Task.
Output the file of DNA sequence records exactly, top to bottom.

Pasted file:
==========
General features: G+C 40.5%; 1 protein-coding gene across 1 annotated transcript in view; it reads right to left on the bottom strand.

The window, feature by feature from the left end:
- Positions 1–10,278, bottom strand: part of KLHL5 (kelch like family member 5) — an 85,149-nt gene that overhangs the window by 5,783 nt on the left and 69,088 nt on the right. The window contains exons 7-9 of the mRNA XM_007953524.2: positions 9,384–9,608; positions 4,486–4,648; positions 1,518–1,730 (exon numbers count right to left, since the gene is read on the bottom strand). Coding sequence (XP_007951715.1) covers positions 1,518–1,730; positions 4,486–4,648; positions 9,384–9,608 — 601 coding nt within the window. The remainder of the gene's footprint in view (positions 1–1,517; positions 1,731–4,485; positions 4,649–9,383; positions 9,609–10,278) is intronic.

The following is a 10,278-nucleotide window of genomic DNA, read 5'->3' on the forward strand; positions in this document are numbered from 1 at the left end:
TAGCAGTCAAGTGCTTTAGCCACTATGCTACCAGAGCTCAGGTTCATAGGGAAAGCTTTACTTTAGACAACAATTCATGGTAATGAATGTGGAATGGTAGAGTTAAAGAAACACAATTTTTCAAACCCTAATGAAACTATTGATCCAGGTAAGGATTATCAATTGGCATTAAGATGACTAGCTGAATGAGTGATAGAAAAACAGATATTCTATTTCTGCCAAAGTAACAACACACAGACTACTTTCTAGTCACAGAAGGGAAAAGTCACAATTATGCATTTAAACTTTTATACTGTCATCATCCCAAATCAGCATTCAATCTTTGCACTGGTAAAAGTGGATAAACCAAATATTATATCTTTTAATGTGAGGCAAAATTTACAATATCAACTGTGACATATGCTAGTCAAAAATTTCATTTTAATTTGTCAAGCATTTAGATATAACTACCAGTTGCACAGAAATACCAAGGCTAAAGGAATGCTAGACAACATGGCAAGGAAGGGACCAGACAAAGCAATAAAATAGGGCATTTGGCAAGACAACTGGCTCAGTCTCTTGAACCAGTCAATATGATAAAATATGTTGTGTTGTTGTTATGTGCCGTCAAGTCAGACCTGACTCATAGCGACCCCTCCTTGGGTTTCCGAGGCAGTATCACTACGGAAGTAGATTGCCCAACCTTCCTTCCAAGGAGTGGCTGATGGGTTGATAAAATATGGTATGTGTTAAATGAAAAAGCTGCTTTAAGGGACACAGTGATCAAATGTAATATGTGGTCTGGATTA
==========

General features: G+C 40.5%; 1 protein-coding gene across 1 annotated transcript in view; it reads right to left on the bottom strand.

The window, feature by feature from the left end:
- Positions 1–10,278, bottom strand: part of KLHL5 (kelch like family member 5) — an 85,149-nt gene that overhangs the window by 5,783 nt on the left and 69,088 nt on the right. The window contains exons 7-9 of the mRNA XM_007953524.2: positions 9,384–9,608; positions 4,486–4,648; positions 1,518–1,730 (exon numbers count right to left, since the gene is read on the bottom strand). Coding sequence (XP_007951715.1) covers positions 1,518–1,730; positions 4,486–4,648; positions 9,384–9,608 — 601 coding nt within the window. The remainder of the gene's footprint in view (positions 1–1,517; positions 1,731–4,485; positions 4,649–9,383; positions 9,609–10,278) is intronic.

The following is a 10,278-nucleotide window of genomic DNA, read 5'->3' on the forward strand; positions in this document are numbered from 1 at the left end:
TAGCAGTCAAGTGCTTTAGCCACTATGCTACCAGAGCTCAGGTTCATAGGGAAAGCTTTACTTTAGACAACAATTCATGGTAATGAATGTGGAATGGTAGAGTTAAAGAAACACAATTTTTCAAACCCTAATGAAACTATTGATCCAGGTAAGGATTATCAATTGGCATTAAGATGACTAGCTGAATGAGTGATAGAAAAACAGATATTCTATTTCTGCCAAAGTAACAACACACAGACTACTTTCTAGTCACAGAAGGGAAAAGTCACAATTATGCATTTAAACTTTTATACTGTCATCATCCCAAATCAGCATTCAATCTTTGCACTGGTAAAAGTGGATAAACCAAATATTATATCTTTTAATGTGAGGCAAAATTTACAATATCAACTGTGACATATGCTAGTCAAAAATTTCATTTTAATTTGTCAAGCATTTAGATATAACTACCAGTTGCACAGAAATACCAAGGCTAAAGGAATGCTAGACAACATGGCAAGGAAGGGACCAGACAAAGCAATAAAATAGGGCATTTGGCAAGACAACTGGCTCAGTCTCTTGAACCAGTCAATATGATAAAATATGTTGTGTTGTTGTTATGTGCCGTCAAGTCAGACCTGACTCATAGCGACCCCTCCTTGGGTTTCCGAGGCAGTATCACTACGGAAGTAGATTGCCCAACCTTCCTTCCAAGGAGTGGCTGATGGGTTGATAAAATATGGTATGTGTTAAATGAAAAAGCTGCTTTAAGGGACACAGTGATCAAATGTAATATGTGGTCTGGATTA